Take Our PollSome Aeroplan members didn’t react kindly to the development on social media.Some were annoyed their Aeroplan points wouldn’t be carried over to the airline’s in-house program in 2020. Others worried they wouldn’t be able to use Aeroplan points for Air Canada and Star Alliance flights beyond June 2020 and were concerned they’d have to rush to redeem points before it was too late.This isn’t the only time in recent history Canadians have felt short shrifted by a loyalty program. LoyaltyOne, the company that operates Air Miles, upset consumers when it announced it would change its policy so collectors would lose any miles they don’t use within five years. The policy, which was to take effect Dec. 31, 2016, was cancelled following a consumer backlash.Aimia CEO David Johnston said in an interview the company is exploring a range of alternatives for its business after Air Canada’s contract ends, including pursuing other partners.“This is something we’ve anticipated,” Johnston said in an interview on his first day on the job after serving several months on an interim basis. The company announced Wednesday evening that Rupert Duchesne, who has been on medical leave, is retiring from the top role.He assured the program’s five million customers they can expect a smooth transition.“There’s three years left to run on the contract and in that period, it’s business as usual,” Johnston said.Related stories:MoneySense: How Air Canada dumping Aeroplan will affect youEven so, Aimia shares fell 57 per cent to $3.80. Air Canada’s stock rose 8.5 per cent to $16.16.Air Canada said in a statement it’s aiming to strengthen its relationships with customers in making the switch. It declined to comment further on the change.Analysts called the news positive for the airline. However, RBC Dominion Securities Inc. analyst Derek Spronck said in a note that it remains to be seen what the transition costs will be and why Air Canada assumes the net present value of the program repatriation over 15 years to be more than $2 billion. The airline said it will provide more detail on this at its investor day on Sept. 19, 2017.Aeroplan was originally Air Canada’s in-house loyalty program. It was spun off as an independent business, now called Aimia Inc., which has expanded its customer base and evolved its services over the years.The company has 5 million active members, who have a total of about 200 billion miles on their balances. Air Canada said Thursday it will launch its own loyalty rewards plan in 2020 and not renew its contract with the company running Aeroplan, sending Aimia’s stock plummeting by more than 50 per cent and angering some points collectors.The Montreal-based airline says customers will be able to continue collecting Aeroplan points until June 2020, after which miles earned from flying on Air Canada or its 26 Star Alliance partners will be credited to the in-house loyalty program instead. Travellers will be able to redeem those points for Air Canada and Star Alliance flights.The airline said it intends to continue allowing Aeroplan members to redeem their Aeroplan points for seats on their flights after June 2020. However, Aimia’s CEO said that isn’t certain yet, as there are still a lot of discussions to be had. Air Canada has announced it is pulling out of the Aeroplan program to launch a loyalty program of its own. Do you think loyalty programs are worth it?YesNoVoteView Results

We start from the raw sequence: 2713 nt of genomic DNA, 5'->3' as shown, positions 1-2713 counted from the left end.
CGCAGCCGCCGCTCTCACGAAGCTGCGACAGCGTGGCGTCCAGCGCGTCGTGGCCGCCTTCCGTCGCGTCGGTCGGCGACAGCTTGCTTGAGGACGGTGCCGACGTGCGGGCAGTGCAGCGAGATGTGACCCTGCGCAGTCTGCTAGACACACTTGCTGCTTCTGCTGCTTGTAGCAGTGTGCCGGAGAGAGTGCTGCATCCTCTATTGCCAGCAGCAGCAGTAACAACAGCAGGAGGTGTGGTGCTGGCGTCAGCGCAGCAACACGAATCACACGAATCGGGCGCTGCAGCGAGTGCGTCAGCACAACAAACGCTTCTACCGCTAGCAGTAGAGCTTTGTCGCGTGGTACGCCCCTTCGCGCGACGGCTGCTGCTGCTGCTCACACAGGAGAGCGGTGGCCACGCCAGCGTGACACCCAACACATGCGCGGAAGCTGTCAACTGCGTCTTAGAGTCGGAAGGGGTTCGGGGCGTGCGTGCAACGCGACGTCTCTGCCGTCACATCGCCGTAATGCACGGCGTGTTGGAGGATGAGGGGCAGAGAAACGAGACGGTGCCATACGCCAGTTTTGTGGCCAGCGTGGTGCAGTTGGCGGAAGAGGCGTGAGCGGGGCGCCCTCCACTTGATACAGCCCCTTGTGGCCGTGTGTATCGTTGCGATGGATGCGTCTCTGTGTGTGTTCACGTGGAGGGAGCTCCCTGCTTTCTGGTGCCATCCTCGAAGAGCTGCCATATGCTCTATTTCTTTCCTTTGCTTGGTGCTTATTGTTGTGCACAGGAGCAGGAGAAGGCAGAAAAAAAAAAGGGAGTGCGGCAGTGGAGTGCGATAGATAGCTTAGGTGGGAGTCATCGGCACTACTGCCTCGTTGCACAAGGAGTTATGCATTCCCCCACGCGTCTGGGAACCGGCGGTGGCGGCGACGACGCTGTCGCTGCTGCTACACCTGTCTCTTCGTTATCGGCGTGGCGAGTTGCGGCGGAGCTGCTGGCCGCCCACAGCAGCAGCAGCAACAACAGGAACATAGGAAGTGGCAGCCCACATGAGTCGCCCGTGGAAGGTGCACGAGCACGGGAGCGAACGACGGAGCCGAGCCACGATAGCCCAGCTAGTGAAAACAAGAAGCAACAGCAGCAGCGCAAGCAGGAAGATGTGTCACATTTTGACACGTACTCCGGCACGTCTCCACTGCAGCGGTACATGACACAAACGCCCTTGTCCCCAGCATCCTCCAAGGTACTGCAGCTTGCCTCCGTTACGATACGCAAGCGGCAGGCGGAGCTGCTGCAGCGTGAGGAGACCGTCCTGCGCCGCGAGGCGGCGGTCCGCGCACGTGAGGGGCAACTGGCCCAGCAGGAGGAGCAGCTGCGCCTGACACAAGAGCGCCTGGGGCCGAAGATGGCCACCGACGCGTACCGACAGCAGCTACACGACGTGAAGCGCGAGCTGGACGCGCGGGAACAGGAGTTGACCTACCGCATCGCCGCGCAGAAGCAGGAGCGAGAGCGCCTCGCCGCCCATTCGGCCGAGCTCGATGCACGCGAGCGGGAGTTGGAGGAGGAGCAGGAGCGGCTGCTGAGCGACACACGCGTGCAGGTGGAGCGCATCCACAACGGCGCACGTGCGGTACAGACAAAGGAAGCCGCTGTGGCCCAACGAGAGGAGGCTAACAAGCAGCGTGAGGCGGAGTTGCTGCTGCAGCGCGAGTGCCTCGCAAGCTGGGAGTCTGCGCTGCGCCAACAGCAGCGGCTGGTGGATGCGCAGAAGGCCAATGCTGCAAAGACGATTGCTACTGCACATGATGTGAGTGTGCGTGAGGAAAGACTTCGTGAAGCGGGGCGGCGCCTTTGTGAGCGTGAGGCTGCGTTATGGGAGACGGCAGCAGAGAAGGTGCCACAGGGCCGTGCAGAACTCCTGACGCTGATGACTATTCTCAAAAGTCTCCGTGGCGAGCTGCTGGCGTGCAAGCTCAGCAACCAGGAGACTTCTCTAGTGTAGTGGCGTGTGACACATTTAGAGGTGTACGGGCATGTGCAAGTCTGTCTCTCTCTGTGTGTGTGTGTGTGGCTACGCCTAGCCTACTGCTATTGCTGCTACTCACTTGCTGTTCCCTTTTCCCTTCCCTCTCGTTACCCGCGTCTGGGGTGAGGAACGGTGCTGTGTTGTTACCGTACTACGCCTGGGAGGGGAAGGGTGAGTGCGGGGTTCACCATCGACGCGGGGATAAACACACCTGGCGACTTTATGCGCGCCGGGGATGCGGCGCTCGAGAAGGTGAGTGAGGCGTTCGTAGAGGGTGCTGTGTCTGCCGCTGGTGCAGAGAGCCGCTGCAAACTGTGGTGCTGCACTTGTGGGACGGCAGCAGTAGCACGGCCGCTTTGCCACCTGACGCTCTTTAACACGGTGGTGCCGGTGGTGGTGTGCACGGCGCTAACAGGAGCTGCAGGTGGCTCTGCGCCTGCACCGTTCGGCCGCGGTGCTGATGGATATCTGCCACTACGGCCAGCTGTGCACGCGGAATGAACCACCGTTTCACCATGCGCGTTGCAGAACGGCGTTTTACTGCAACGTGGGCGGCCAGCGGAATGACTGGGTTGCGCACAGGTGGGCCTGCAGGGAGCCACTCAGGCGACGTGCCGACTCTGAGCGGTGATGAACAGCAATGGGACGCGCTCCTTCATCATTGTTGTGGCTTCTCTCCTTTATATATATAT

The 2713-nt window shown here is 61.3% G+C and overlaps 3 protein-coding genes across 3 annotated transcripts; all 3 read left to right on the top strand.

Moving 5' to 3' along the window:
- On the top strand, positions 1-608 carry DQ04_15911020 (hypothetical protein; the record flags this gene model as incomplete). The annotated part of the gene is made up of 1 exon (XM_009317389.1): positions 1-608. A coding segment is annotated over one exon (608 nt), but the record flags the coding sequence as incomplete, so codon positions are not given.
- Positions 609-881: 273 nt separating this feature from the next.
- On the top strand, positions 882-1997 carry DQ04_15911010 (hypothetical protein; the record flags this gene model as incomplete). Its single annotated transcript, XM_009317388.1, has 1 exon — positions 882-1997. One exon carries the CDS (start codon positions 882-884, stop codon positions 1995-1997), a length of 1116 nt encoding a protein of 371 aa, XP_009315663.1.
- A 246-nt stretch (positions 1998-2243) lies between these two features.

At 5-foot-5 and 140 pounds, the soldier was “petit gars” — little boy — to 41 male Canadian Forces comrades. To their Afghan army allies, the armed woman in full combat gear was an object of unwanted flirtation.Looking back, Cpl. Vincent Lamarre now realizes his Canadian comrades were closer to the truth of what he felt he was at the time, and has since become — a man.And he’s amused by how amorously he was regarded by the Afghan National Army.“They were very surprised to see a woman do a man’s job,” Lamarre explains in an interview. “I found it funny at the beginning, but sometimes I had to make them understand I am not an object.”Lamarre was a woman when he was deployed to southern Afghanistan’s blood-soaked Panjwaii region in 2010. Every other day, he drove a truck supplying gasoline, ammunition and food down a hazardous highway, through enemy terrain.Toiling within the heart of the Taliban insurgency offered Lamarre a brief respite from the emotional war that had been raging inside him since he was three years old. Here, he needed only one label: soldier.Six years later, Lamarre is nearing the end of another long, hard road: he’s changed his gender to become a man in uniform. He is prevailing with the full support of an institution that’s also grappling to accommodate transgender military personnel.The Forces have been waiting for what happened Thursday when the Senate passed Bill C-16, which makes it a crime to discriminate on the grounds of gender identity and expression. Now, military policy planners hope to update their own transgender policy for commanders and rank-and-file personnel to ensure that soldiers such as Lamarre are more readily absorbed into their ranks.“We went from Forces that weren’t tolerant at all about things like ‘other-than-heterosexual’ to a Forces that is tolerant,” said Lt.-Col. Pierre Sasseville, a 32-year veteran who is the director of the human rights and diversity branch.“If you don’t accept it, the message is clear: get out of the Forces, or we’re going to make sure that you’re going to get out.”Lamarre, 31, was raised in St. Jean, Que., near Montreal, with an older brother and sister. His father died when he was two. A year later, when his older brother was getting circumcised, he asked his mother when he would get a penis, so he could do the same thing one day.As a teen, he would refer to himself using the masculine French pronoun and people would always correct his grammar. Back then, his mom would ask him about transitioning, and is answer was always a “big no.”When he announced his decision a decade later, she was not surprised.In 2008, Lamarre joined the Canadian Forces because he wanted to make a bigger contribution to his country. In addition to his time Afghanistan, he’s served in the Far North and took part in recent military efforts to beat back floodwaters in Quebec.Coming home from Afghanistan was hard. He was engulfed by post-deployment stress on top of the ongoing gender struggle.Life was good, on the surface. He found his first girlfriend, a woman he thought was the love of his life. He played on the men’s hockey team as a woman. But he had the nagging feeling something was wrong.The turning point came on a holiday to Cayo Coco, Cuba. He went scuba diving, and dove deep into the clear Caribbean waters. But no air reached his lungs.A huge wave engulfed him as he crashed upwards, gasping. “I was so afraid to die that I realized after I came back to the beach that I want to live my life and feel good. So I have to do something right now.”Back in Valcartier in early 2015, Lamarre began researching a change of gender on the Internet. He also found a Quebec City support group and went to a meeting.The gathering that night marked the first time he was called by his newly chosen first name: Vincent.He went home, and waited up into the early morning hours for his girlfriend to come home at the end of her work shift.“I tell her I want to transition, I am not feeling good, I am depressed,” he recalled. “She reacted aggressively, and now she is my ex-girlfriend because of that.”And so began the process. Psychological therapy. Then, on to hormones and a mastectomy, including follow-up surgery earlier this month.He told his family, he told his military commander. That too, was a process, but it went well.He used his sister as a bridge to his mother. She told him not to worry, and of course his mom accepted his decision. His brother wanted him to be the “godmother” to his first child. They worked out the details, and Lamarre’s spiritual stewardship was put in place.He got some good advice from his old master corporal from Afghanistan. When he told his commanding officer, he was pleasantly surprised: Vincent wasn’t his first transgender soldier.Sasseville said no one knows for sure how many transgender personnel are in the Forces, but an estimate of 200 would not be far off.Moving forward, the Forces policy will balance two competing interests: educating the troops while ensuring cohesion in the ranks.“Not all of the soldiers we enrol have PhDs and have seen the world,” said Sasseville. “So when we talk about cohesion, let’s talk about educating our soldiers, reassuring them there’s nothing wrong there … life goes on.”For Lamarre, that means more plastic surgery. He expects it will take years, not months, to fully recover. He’s also found a new girlfriend, who accepts him for who he is. And he’s planning on a long career in the military.When he looks back on Afghanistan, he realizes how he always had the power to seize control of his life.“I would have liked to go back there because of the change we were bringing,” he says.“But it’s out of my hands.”